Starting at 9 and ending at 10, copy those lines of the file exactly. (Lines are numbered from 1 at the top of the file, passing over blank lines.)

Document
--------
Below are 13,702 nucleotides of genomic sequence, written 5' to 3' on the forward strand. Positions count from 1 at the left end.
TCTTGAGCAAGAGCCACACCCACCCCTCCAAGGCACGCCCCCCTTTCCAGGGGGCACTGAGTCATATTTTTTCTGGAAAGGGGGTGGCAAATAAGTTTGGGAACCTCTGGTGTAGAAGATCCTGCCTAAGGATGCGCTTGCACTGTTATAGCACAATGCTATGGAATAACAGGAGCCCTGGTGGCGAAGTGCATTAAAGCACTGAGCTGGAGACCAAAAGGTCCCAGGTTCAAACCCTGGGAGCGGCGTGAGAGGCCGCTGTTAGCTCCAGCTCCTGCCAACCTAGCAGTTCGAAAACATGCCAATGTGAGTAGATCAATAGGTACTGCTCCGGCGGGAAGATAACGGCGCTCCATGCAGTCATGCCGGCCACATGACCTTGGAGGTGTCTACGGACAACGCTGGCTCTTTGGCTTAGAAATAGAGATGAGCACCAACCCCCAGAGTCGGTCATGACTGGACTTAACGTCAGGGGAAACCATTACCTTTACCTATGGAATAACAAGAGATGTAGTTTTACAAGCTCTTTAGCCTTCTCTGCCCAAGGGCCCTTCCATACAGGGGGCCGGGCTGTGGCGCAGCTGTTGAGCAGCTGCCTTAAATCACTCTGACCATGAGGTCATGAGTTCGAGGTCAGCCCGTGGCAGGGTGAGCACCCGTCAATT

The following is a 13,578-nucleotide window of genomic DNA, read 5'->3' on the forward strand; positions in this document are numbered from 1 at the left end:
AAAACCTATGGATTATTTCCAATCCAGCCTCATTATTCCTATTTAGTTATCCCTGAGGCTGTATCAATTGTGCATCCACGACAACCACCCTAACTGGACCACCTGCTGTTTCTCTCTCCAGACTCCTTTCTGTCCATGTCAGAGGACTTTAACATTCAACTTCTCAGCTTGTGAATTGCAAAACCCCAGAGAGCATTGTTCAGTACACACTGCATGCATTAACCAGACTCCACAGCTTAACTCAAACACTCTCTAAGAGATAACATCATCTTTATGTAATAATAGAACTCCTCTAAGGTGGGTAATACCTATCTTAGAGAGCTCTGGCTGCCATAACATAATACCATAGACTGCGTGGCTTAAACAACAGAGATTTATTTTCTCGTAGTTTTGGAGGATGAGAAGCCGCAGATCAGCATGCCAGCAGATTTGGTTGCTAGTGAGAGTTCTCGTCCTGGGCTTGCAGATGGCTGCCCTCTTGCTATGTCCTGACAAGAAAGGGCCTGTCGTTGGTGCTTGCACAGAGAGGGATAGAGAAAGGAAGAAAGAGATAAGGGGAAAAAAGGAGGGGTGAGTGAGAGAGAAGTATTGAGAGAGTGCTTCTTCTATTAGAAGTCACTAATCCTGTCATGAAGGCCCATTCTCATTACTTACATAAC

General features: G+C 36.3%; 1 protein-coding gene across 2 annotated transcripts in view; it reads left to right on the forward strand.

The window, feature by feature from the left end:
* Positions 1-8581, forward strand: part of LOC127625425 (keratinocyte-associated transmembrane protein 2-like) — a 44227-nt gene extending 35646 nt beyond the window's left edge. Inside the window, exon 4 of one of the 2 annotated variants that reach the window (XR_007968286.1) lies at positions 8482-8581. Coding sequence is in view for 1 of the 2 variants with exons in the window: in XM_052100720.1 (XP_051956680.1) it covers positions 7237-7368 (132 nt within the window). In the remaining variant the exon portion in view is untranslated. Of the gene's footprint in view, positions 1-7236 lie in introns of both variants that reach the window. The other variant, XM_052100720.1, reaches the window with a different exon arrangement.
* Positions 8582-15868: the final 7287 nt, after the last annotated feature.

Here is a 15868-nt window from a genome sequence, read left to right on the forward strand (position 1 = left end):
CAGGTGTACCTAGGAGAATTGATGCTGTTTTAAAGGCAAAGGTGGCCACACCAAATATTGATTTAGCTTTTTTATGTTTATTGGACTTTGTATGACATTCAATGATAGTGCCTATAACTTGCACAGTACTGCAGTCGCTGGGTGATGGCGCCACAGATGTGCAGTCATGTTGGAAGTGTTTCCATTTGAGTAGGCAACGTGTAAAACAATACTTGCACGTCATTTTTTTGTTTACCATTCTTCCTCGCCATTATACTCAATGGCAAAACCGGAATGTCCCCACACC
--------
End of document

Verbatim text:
Here is a 15868-nt window from a genome sequence, read left to right on the forward strand (position 1 = left end):
CAGGTGTACCTAGGAGAATTGATGCTGTTTTAAAGGCAAAGGTGGCCACACCAAATATTGATTTAGCTTTTTTATGTTTATTGGACTTTGTATGACATTCAATGATAGTGCCTATAACTTGCACAGTACTGCAGTCGCTGGGTGATGGCGCCACAGATGTGCAGTCATGTTGGAAGTGTTTCCATTTGAGTAGGCAACGTGTAAAACAATACTTGCACGTCATTTTTTTGTTTACCATTCTTCCTCGCCATTATACTCAATGGCAAAACCGGAATGTCCCCACACC